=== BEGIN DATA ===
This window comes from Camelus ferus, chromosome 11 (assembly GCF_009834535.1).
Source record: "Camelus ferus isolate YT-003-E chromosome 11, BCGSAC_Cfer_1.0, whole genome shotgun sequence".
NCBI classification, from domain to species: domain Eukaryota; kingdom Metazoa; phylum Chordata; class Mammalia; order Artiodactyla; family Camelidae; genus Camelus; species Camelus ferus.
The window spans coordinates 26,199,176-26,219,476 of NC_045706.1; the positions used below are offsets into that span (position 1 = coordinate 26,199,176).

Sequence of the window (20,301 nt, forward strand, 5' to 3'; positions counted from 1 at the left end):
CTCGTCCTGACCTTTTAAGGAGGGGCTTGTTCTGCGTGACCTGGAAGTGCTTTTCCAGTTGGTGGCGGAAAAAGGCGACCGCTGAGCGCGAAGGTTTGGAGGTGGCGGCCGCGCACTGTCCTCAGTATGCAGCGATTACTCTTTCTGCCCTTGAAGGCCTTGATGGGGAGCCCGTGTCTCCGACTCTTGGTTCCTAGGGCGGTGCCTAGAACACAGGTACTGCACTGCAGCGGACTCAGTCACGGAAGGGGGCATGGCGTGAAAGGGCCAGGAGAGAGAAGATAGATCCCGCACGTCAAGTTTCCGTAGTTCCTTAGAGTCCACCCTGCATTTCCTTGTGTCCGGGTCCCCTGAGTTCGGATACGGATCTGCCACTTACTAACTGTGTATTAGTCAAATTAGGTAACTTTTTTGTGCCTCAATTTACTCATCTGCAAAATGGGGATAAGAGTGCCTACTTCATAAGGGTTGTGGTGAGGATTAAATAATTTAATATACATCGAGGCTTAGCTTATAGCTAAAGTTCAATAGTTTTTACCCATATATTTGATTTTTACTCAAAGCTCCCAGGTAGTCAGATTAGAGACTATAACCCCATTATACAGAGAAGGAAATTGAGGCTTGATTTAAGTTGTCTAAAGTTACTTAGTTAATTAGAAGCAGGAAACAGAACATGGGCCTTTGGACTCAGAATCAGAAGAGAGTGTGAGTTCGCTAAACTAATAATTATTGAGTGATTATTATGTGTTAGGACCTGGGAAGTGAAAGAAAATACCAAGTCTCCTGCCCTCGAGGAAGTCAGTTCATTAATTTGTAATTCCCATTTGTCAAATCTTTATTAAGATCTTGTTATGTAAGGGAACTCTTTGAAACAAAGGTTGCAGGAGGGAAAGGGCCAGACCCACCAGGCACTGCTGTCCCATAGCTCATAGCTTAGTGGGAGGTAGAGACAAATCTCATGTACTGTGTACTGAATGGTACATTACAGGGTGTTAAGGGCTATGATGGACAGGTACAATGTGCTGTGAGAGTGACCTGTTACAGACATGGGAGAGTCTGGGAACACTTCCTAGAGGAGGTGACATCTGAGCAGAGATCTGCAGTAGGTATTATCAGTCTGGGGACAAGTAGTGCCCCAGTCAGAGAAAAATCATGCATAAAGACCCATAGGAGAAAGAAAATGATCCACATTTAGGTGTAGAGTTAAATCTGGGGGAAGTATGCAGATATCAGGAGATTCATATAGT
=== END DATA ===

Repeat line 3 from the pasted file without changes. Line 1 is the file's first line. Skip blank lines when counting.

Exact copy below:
NCBI classification, from domain to species: domain Eukaryota; kingdom Metazoa; phylum Chordata; class Mammalia; order Artiodactyla; family Camelidae; genus Camelus; species Camelus ferus.